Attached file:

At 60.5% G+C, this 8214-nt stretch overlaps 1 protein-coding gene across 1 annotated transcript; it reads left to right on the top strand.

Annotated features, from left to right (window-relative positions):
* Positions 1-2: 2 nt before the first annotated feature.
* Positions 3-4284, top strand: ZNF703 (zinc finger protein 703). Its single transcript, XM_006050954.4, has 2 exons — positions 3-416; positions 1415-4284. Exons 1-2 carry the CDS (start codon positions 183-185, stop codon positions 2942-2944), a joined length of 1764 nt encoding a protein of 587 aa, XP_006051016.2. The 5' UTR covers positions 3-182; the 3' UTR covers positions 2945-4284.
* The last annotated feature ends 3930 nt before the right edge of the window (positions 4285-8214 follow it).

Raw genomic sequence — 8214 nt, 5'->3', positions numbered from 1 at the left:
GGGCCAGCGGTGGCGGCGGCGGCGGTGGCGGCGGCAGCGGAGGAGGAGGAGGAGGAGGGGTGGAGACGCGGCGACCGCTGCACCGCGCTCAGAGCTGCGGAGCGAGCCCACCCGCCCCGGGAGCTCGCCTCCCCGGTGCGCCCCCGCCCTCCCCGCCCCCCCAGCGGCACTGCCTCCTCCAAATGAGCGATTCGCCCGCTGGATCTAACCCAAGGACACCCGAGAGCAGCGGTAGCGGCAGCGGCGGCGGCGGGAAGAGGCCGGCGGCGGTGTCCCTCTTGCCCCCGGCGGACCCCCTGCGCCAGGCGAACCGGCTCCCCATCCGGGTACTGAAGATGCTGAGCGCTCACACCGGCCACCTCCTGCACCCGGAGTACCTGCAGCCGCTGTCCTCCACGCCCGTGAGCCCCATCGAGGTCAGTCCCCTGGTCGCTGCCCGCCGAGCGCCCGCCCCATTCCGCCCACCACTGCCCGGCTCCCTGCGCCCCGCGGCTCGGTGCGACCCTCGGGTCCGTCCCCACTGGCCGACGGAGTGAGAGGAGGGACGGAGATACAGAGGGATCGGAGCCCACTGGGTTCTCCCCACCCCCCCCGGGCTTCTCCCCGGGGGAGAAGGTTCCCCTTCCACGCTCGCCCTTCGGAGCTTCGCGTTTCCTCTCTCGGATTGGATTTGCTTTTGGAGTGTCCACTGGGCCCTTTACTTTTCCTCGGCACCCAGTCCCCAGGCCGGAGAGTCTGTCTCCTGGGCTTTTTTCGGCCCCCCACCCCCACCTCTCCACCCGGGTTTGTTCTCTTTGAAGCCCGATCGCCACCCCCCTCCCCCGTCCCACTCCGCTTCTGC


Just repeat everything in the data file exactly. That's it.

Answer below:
At 60.5% G+C, this 8214-nt stretch overlaps 1 protein-coding gene across 1 annotated transcript; it reads left to right on the top strand.

Annotated features, from left to right (window-relative positions):
* Positions 1-2: 2 nt before the first annotated feature.
* Positions 3-4284, top strand: ZNF703 (zinc finger protein 703). Its single transcript, XM_006050954.4, has 2 exons — positions 3-416; positions 1415-4284. Exons 1-2 carry the CDS (start codon positions 183-185, stop codon positions 2942-2944), a joined length of 1764 nt encoding a protein of 587 aa, XP_006051016.2. The 5' UTR covers positions 3-182; the 3' UTR covers positions 2945-4284.
* The last annotated feature ends 3930 nt before the right edge of the window (positions 4285-8214 follow it).

Raw genomic sequence — 8214 nt, 5'->3', positions numbered from 1 at the left:
GGGCCAGCGGTGGCGGCGGCGGCGGTGGCGGCGGCAGCGGAGGAGGAGGAGGAGGAGGGGTGGAGACGCGGCGACCGCTGCACCGCGCTCAGAGCTGCGGAGCGAGCCCACCCGCCCCGGGAGCTCGCCTCCCCGGTGCGCCCCCGCCCTCCCCGCCCCCCCAGCGGCACTGCCTCCTCCAAATGAGCGATTCGCCCGCTGGATCTAACCCAAGGACACCCGAGAGCAGCGGTAGCGGCAGCGGCGGCGGCGGGAAGAGGCCGGCGGCGGTGTCCCTCTTGCCCCCGGCGGACCCCCTGCGCCAGGCGAACCGGCTCCCCATCCGGGTACTGAAGATGCTGAGCGCTCACACCGGCCACCTCCTGCACCCGGAGTACCTGCAGCCGCTGTCCTCCACGCCCGTGAGCCCCATCGAGGTCAGTCCCCTGGTCGCTGCCCGCCGAGCGCCCGCCCCATTCCGCCCACCACTGCCCGGCTCCCTGCGCCCCGCGGCTCGGTGCGACCCTCGGGTCCGTCCCCACTGGCCGACGGAGTGAGAGGAGGGACGGAGATACAGAGGGATCGGAGCCCACTGGGTTCTCCCCACCCCCCCCGGGCTTCTCCCCGGGGGAGAAGGTTCCCCTTCCACGCTCGCCCTTCGGAGCTTCGCGTTTCCTCTCTCGGATTGGATTTGCTTTTGGAGTGTCCACTGGGCCCTTTACTTTTCCTCGGCACCCAGTCCCCAGGCCGGAGAGTCTGTCTCCTGGGCTTTTTTCGGCCCCCCACCCCCACCTCTCCACCCGGGTTTGTTCTCTTTGAAGCCCGATCGCCACCCCCCTCCCCCGTCCCACTCCGCTTCTGC